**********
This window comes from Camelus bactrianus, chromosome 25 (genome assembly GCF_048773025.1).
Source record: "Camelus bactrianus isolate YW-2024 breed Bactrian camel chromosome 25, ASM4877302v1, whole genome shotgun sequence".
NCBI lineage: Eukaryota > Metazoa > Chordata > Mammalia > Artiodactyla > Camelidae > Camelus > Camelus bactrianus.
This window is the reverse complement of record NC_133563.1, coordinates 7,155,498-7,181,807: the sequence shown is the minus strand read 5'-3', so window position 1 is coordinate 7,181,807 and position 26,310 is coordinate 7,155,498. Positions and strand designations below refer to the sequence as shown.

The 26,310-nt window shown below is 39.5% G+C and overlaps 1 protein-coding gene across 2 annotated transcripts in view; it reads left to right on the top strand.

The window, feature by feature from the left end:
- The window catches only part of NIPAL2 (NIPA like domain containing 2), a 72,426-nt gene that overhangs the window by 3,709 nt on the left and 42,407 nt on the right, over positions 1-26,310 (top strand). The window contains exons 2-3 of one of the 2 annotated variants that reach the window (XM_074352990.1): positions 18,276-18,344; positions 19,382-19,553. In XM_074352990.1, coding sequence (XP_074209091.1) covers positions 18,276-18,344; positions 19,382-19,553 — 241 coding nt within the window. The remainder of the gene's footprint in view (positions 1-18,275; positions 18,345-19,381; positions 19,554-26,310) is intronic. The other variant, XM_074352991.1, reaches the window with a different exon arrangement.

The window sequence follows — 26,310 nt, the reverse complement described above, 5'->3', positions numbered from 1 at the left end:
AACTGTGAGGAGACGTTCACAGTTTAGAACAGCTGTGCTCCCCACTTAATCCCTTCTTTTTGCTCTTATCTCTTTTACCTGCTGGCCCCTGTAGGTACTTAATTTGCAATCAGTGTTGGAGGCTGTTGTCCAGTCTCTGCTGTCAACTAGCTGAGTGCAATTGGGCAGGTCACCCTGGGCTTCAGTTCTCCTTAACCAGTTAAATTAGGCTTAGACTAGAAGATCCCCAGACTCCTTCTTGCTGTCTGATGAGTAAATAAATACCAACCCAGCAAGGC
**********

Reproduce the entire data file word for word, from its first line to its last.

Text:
This window comes from Camelus bactrianus, chromosome 25 (genome assembly GCF_048773025.1).
Source record: "Camelus bactrianus isolate YW-2024 breed Bactrian camel chromosome 25, ASM4877302v1, whole genome shotgun sequence".
NCBI lineage: Eukaryota > Metazoa > Chordata > Mammalia > Artiodactyla > Camelidae > Camelus > Camelus bactrianus.
This window is the reverse complement of record NC_133563.1, coordinates 7,155,498-7,181,807: the sequence shown is the minus strand read 5'-3', so window position 1 is coordinate 7,181,807 and position 26,310 is coordinate 7,155,498. Positions and strand designations below refer to the sequence as shown.

The 26,310-nt window shown below is 39.5% G+C and overlaps 1 protein-coding gene across 2 annotated transcripts in view; it reads left to right on the top strand.

The window, feature by feature from the left end:
- The window catches only part of NIPAL2 (NIPA like domain containing 2), a 72,426-nt gene that overhangs the window by 3,709 nt on the left and 42,407 nt on the right, over positions 1-26,310 (top strand). The window contains exons 2-3 of one of the 2 annotated variants that reach the window (XM_074352990.1): positions 18,276-18,344; positions 19,382-19,553. In XM_074352990.1, coding sequence (XP_074209091.1) covers positions 18,276-18,344; positions 19,382-19,553 — 241 coding nt within the window. The remainder of the gene's footprint in view (positions 1-18,275; positions 18,345-19,381; positions 19,554-26,310) is intronic. The other variant, XM_074352991.1, reaches the window with a different exon arrangement.

The window sequence follows — 26,310 nt, the reverse complement described above, 5'->3', positions numbered from 1 at the left end:
AACTGTGAGGAGACGTTCACAGTTTAGAACAGCTGTGCTCCCCACTTAATCCCTTCTTTTTGCTCTTATCTCTTTTACCTGCTGGCCCCTGTAGGTACTTAATTTGCAATCAGTGTTGGAGGCTGTTGTCCAGTCTCTGCTGTCAACTAGCTGAGTGCAATTGGGCAGGTCACCCTGGGCTTCAGTTCTCCTTAACCAGTTAAATTAGGCTTAGACTAGAAGATCCCCAGACTCCTTCTTGCTGTCTGATGAGTAAATAAATACCAACCCAGCAAGGC